Chinese media analysts say the reaction was a sign of a slow boil in the media over tighter government restraints. While the authorities have effectively reined in the media in the last year, Chang Ping, a prominent media commentator, said the Internet had vastly complicated their task.
“When the government tries to contain something, it could achieve the opposite result, spurring people on instead of putting people off,” he said. Mr. Chang, who was forced out as deputy editor of Southern Metropolis Weekly in 2008 for challenging censorship, said the controversy had given journalists “a chance to vent all their anger and frustrations.”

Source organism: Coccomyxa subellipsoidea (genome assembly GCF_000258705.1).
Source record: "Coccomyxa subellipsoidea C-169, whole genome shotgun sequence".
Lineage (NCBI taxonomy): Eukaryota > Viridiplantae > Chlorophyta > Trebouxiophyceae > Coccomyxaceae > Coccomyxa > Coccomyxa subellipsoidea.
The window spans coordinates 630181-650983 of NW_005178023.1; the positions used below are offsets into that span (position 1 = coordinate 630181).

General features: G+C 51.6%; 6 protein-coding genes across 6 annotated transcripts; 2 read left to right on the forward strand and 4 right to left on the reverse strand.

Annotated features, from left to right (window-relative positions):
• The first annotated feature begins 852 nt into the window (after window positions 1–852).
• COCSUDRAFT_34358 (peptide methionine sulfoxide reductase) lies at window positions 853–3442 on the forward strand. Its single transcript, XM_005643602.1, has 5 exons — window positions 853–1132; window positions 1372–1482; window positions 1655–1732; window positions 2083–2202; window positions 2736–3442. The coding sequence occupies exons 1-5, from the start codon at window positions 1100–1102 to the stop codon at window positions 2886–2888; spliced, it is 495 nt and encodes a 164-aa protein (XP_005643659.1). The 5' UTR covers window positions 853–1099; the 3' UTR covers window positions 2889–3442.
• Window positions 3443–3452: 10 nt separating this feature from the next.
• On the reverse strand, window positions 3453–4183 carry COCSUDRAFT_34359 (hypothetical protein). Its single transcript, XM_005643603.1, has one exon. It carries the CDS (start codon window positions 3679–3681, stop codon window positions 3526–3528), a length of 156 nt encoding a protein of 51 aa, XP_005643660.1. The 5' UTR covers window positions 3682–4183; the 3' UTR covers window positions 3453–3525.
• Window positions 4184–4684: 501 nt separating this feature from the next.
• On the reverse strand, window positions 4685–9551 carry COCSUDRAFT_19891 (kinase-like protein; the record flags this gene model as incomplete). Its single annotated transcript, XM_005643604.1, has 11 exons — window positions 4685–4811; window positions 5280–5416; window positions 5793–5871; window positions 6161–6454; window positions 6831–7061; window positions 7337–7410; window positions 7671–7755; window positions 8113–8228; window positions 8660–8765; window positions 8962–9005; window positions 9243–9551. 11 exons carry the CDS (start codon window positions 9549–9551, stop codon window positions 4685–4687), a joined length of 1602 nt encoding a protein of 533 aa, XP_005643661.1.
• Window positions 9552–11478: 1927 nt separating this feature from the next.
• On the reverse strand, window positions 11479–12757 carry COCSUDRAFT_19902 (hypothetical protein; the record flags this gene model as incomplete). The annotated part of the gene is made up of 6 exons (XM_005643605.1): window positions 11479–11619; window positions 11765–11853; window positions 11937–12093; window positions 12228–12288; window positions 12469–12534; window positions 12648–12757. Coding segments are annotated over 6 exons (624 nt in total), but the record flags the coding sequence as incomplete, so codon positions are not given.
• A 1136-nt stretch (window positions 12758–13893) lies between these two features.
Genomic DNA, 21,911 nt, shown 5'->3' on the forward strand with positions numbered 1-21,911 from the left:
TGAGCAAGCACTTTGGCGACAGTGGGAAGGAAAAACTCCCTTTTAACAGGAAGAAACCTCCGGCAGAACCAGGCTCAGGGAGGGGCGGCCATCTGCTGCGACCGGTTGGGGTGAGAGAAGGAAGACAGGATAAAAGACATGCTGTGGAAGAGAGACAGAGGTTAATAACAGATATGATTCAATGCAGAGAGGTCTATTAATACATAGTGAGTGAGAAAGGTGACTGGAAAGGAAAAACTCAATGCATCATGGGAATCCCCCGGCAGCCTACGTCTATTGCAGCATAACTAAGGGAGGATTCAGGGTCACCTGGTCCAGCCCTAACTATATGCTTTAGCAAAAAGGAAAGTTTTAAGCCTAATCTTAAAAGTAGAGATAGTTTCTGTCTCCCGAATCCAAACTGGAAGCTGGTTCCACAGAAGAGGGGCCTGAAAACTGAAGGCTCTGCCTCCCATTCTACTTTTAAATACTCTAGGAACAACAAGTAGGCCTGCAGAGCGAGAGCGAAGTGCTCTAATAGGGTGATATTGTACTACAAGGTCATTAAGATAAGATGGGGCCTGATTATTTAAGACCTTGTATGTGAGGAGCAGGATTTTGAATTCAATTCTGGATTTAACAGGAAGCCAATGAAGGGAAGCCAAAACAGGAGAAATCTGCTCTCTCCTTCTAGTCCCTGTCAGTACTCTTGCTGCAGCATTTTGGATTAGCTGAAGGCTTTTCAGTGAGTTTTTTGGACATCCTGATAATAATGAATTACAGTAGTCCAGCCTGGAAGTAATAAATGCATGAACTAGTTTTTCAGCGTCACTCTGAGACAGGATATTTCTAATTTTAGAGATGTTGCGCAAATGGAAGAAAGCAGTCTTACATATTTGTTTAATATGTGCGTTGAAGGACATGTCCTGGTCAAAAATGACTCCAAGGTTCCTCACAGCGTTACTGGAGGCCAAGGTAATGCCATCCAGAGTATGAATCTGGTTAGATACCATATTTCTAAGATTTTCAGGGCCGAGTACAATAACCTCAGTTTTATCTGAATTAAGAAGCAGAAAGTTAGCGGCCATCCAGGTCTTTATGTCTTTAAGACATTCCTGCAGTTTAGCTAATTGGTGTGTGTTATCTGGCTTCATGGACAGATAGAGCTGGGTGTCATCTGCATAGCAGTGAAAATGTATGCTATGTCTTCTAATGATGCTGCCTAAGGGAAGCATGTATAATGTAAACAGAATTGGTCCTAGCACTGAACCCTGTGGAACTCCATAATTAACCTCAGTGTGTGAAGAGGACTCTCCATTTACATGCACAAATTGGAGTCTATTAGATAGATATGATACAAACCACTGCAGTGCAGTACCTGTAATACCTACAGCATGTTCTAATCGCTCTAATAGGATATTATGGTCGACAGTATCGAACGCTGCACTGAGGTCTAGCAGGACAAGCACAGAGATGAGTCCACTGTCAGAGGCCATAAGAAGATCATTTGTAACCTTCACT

The governor’s outburst happened at a moment when many journalists are chafing under the incessant orders and regulations of state censors. Some liberal members of the media are agitating for more freedom, even as the government bolsters state-controlled news agencies and expands its control over mass communication, from cellphone messages to individual Web sites.